Vista Outdoors stockholders reacted strongly to the announcement (along with news that the company was lowering its 2024 revenue forecasts due to “tight consumer spending on its big-ticket items in the face of higher inflation rates”), quickly sending the stock tumbling from the opening of $32.80 to $25.52, a drop of more than twenty-two percent.

Vista closed the day at $25.02, down $7.78 (23.71%) on the day.


Not everyone got our updates yesterday concerning apparently growing uncertainty about ammunition supplies in light of military actions worldwide.

An explosion last Friday at a Hornady facility in Wood River, Nebraska added to the uncertainty. In that accident, one worker, 32-year old Adrianna Alvarez of Grand Isle, Nebraska, was killed and two others injured.

Very little information was available after initial reports of a “blast” at the facility, but officials now report that the explosion was accidental, occurring during the mixing process of a primer compound.

“We’re devastated for our employee, their family and loved ones,” Jason Hornady told me. “We’re hurting along with the entire Hornady team.”

“We are working with all agencies to investigate the cause,” he continued, “but this incident was isolated to our primer facility and did not impact any of our manufacturing facilities.”

He also asked that we let everyone who has reached out to Hornady know how much they appreciate the messages as “we grieve the loss of one of our own.”

While Jason Hornady’s update assuages any immediate concerns as to availability of Hornady ammunition, we’re still receiving reports from around the country of “runs” on ammo.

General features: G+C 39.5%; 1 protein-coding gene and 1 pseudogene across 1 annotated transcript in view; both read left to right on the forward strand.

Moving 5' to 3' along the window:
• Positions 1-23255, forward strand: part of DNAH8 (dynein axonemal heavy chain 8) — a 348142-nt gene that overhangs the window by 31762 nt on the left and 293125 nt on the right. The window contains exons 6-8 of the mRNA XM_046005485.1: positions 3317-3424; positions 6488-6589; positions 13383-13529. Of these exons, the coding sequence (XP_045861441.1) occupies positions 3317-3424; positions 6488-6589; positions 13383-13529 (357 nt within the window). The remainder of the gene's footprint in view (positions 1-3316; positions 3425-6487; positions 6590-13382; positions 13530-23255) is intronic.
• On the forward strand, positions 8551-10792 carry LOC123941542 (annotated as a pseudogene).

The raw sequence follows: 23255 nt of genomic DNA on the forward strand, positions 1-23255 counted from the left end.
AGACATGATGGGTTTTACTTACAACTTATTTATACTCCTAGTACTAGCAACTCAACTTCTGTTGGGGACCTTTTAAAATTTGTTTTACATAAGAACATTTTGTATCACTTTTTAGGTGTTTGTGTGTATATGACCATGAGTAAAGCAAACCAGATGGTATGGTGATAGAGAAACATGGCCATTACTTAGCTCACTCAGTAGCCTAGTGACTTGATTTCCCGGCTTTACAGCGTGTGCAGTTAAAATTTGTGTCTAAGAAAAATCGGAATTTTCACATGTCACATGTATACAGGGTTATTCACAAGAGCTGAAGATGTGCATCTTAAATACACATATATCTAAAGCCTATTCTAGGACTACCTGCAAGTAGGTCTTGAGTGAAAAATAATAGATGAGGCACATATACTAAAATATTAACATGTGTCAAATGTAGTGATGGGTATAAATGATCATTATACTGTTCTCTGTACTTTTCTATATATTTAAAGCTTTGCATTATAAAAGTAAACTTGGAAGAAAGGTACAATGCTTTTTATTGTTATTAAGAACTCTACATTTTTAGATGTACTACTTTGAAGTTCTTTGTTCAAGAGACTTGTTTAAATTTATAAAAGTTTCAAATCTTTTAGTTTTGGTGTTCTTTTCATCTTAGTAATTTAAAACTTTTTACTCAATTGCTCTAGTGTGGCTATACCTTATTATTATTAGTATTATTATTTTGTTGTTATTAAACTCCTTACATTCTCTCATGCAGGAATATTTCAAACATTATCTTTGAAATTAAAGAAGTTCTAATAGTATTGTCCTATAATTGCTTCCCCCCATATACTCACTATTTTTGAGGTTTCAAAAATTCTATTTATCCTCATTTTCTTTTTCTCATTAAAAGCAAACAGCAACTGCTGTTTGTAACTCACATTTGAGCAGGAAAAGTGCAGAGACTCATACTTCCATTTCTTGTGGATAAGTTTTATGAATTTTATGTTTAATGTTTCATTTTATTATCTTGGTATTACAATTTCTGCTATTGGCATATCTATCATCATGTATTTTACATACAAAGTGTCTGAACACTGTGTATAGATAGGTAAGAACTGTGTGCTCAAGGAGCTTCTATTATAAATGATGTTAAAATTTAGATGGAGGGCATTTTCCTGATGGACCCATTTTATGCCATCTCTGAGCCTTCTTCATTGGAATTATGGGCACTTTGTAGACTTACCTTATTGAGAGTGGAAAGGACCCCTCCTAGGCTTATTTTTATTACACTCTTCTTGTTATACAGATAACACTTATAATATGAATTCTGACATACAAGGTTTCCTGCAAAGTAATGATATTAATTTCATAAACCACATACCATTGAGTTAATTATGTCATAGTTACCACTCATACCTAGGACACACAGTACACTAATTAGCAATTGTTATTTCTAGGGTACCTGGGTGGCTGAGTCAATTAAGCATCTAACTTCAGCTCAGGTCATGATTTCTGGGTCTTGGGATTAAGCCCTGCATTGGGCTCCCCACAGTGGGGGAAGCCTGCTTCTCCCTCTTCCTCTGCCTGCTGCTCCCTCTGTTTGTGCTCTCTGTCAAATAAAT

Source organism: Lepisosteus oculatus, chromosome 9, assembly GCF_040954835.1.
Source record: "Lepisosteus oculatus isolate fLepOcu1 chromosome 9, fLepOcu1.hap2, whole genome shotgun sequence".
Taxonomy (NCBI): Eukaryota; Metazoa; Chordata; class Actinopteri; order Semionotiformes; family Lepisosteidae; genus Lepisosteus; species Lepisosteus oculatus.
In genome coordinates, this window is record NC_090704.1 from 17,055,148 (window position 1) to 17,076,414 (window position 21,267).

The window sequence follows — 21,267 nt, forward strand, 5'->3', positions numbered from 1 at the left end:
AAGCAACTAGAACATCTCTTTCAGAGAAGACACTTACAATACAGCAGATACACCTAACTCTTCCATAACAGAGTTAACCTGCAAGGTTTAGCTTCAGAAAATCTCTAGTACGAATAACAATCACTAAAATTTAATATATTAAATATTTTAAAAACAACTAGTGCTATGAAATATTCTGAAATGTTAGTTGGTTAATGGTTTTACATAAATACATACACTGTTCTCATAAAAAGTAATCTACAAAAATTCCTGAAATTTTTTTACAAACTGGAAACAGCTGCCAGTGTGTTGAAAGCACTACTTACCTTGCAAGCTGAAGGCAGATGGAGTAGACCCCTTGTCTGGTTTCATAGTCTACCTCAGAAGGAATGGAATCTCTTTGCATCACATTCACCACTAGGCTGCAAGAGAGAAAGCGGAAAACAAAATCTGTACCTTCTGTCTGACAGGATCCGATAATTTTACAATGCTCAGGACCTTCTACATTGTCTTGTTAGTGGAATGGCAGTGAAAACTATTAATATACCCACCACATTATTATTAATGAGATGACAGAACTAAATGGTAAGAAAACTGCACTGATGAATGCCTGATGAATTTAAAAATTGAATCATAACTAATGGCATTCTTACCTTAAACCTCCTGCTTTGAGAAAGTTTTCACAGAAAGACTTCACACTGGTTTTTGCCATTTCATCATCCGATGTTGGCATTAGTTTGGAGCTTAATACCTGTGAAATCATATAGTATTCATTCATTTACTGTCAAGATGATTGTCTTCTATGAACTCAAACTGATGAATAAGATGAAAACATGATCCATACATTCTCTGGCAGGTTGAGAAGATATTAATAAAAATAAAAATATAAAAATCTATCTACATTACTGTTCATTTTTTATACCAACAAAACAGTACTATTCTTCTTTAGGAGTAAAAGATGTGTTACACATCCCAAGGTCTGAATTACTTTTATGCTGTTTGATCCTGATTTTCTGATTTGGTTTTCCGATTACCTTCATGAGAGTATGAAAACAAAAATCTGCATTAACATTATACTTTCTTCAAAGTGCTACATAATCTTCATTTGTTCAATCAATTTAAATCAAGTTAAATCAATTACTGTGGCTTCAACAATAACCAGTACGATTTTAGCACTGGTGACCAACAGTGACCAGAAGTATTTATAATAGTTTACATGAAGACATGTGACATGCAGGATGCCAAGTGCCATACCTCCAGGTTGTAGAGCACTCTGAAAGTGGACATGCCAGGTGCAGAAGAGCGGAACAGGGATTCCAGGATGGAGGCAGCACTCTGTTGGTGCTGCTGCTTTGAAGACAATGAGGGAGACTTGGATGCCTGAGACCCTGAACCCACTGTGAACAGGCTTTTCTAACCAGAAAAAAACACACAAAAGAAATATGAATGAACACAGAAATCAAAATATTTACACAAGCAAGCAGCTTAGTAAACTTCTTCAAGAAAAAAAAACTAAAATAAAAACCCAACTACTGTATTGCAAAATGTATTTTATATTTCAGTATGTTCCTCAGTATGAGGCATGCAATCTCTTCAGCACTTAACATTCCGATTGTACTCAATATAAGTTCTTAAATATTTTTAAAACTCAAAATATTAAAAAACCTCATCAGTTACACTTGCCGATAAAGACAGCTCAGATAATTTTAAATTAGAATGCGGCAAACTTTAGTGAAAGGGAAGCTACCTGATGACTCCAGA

Yesterday, Outdoor Wire Espanol Editor Raul Mas discovered the first tangible online indicator that appear to verify those reported spot shortages. a Stillwater, Oklahoma, ammo retailer, says it’s currently “only accepting orders for a very small selection of products, and all other products have been temporarily removed from the website.”

According to their note, the temporary removals are entirely due to a backlog of “over 10,000 orders.” According to SGA’s posted statement, the backlog represents three to five days of work for their warehouse crews to “pick, check, pack and ship.”

In-stock orders, they caution purchasers, may be available for purchase, but may take as many as seven days to ship.

Spot checks around the country and with online sellers seems to verify that others are also suffering from shortages in what we consider the “top tier” military calibers.

Apparently, the uncertainties regarding sustained availability of military calibers due to continued hostilities in the Ukraine and Israel’s impending movement of ground troops into Gaza are fueling the latest run in consumer demand.

At this point, we’re told the buying is “precautionary” on the part of concerned consumers rather than any inventory shortages. Distributors I’ve spoken with in the past 24 hours have assured me that while demand has spiked, sufficient supply already exists in the supply chain.

That, like most things today it seems, is always subject to change.

As always, we’ll keep you posted.

— Jim Shepherd